Perdue Files Paperwork Showing He Is Exploring 2022 Run

February 15, 2021 Updated: February 15, 2021

Former Sen. David Perdue (R-Ga.) filed paperwork with the Federal Election Commission (FEC) on Monday showing that he is considering a run for the U.S. Senate in 2022.

Perdue lost the 2020 election to Sen. Jon Ossoff (D-Ga.) and would be up against Sen. Raphael Warnock (D-Ga.), who defeated then-Georgia Sen. Kelly Loeffler in the same dual runoff election in early January. Warnock is up for re-election because he is serving out the term unfinished by former Sen. Johnny Isakson’s (R-Ga.).

The filing designates Perdue for Senate as the principal campaign committee and authorizes several other committees to raise and expend funds on his behalf. The designated committees include the Texas-based Cruz Senate Victory and The Founders Committee, alongside Perdue Victory Inc. and Team Perdue.

Perdue’s aides told the Atlanta Journal-Constitution that he has not yet made up his mind on running but is leaning toward doing so. Perdue will make the final decision by March 1 and announce the campaign in April, according to the Journal.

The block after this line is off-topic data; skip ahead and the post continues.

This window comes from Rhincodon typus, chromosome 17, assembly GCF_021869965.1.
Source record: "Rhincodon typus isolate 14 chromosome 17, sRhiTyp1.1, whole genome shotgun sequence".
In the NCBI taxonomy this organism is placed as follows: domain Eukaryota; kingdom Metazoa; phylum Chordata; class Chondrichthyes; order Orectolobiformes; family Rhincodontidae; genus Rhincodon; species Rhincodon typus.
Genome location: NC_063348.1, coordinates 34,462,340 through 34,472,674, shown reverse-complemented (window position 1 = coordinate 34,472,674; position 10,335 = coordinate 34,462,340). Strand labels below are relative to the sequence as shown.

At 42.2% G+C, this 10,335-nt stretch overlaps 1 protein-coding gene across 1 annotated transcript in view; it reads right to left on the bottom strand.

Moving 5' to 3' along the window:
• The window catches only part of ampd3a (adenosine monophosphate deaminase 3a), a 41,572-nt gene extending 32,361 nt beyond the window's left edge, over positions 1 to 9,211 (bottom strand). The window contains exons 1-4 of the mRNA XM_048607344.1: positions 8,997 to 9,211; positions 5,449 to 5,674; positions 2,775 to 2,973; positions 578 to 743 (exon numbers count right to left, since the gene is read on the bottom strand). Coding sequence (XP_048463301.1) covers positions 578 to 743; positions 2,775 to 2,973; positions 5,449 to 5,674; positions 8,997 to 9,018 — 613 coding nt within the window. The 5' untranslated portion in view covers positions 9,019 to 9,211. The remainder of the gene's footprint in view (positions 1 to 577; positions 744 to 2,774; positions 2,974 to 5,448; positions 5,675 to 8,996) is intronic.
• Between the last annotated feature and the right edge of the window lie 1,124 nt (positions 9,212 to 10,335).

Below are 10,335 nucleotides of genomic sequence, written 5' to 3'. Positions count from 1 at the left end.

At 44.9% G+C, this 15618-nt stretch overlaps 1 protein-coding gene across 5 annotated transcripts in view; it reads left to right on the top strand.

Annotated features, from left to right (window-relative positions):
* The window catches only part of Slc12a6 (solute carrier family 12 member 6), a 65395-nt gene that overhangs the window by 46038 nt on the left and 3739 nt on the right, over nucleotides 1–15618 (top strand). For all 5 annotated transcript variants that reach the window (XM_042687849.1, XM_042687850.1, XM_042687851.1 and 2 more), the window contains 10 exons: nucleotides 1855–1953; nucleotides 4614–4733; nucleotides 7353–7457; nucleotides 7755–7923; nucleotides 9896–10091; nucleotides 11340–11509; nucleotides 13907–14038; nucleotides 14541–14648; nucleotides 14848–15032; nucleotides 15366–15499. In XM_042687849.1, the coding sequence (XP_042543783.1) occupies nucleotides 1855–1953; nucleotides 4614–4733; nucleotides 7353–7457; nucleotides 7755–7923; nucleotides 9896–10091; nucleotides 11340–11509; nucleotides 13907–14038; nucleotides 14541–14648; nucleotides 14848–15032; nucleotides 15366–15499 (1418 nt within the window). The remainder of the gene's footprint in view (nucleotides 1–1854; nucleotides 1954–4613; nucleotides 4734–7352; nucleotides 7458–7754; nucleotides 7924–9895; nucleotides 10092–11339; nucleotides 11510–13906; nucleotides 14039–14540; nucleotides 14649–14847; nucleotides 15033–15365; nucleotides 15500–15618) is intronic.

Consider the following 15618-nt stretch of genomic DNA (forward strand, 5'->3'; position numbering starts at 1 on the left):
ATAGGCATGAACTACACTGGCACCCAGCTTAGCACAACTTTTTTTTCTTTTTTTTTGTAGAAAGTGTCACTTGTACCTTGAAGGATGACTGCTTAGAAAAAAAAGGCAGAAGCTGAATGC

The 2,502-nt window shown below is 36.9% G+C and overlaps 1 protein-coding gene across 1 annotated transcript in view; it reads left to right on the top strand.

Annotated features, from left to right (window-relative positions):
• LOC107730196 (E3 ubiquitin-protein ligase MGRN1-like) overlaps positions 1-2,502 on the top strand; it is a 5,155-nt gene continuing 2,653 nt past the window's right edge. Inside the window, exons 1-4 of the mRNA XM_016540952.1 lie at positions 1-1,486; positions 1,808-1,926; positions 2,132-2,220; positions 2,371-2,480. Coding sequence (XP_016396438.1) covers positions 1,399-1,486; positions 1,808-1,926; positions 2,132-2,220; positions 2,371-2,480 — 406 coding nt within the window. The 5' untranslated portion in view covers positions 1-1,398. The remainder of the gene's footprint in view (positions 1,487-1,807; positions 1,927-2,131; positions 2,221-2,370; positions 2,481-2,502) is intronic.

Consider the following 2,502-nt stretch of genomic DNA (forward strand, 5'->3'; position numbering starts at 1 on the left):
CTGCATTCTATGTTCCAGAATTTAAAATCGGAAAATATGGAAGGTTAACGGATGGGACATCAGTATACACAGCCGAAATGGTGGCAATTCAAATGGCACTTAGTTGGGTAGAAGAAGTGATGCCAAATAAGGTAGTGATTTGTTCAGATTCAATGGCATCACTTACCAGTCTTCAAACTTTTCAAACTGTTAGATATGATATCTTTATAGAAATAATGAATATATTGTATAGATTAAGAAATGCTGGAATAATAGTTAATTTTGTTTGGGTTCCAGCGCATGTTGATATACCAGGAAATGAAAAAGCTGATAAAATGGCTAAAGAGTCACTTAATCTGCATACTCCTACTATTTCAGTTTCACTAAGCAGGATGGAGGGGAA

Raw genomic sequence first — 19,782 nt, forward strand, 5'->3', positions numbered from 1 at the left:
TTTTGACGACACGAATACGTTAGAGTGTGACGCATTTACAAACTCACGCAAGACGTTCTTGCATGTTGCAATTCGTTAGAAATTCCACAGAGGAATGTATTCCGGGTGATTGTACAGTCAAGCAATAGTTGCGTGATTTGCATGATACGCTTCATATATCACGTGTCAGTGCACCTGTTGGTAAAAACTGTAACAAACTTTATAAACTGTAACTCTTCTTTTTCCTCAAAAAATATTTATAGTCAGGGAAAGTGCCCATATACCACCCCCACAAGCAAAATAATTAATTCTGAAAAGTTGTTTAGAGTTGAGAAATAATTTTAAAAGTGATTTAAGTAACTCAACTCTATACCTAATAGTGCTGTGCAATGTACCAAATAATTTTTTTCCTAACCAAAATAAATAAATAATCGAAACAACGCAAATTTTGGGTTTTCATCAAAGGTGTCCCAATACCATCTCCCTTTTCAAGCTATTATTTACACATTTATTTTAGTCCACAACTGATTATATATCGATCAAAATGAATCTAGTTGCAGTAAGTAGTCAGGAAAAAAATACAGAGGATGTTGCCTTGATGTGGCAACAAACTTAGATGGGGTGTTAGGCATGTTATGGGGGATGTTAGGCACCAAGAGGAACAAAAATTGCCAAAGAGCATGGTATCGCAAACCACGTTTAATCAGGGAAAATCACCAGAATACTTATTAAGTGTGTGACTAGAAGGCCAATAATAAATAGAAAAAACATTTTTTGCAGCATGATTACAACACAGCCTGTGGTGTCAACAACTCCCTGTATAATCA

President Joe Biden won Georgia by a thin margin on Nov. 3, two months before Ossoff and Warnock flipped both of the state’s Republican Senate seats in the runoff election. The victories by Ossoff and Warnock handed Democrats a slim 50-50 majority with Democratic Vice President Kamala Harris on deck to break tied votes.

Perdue served in the Senate from 2015 to 2021. Prior to his foray into politics, he was the CEO of Reebok and Dollar General. Perdue was an ally of former President Donald Trump in the Senate. He voted for Trump’s tax cuts and to repeal Obamacare.

Warnock, who served as pastor for the same Atlanta church where civil rights leader the Rev. Martin Luther King Jr. preached, is Georgia’s first African American senator. He is a proponent of abortion and has been endorsed by Planned Parenthood, the largest abortion provider in the United States. He opposes the concealed carry of firearms and the death sentence.

The Associated Press contributed to this report.

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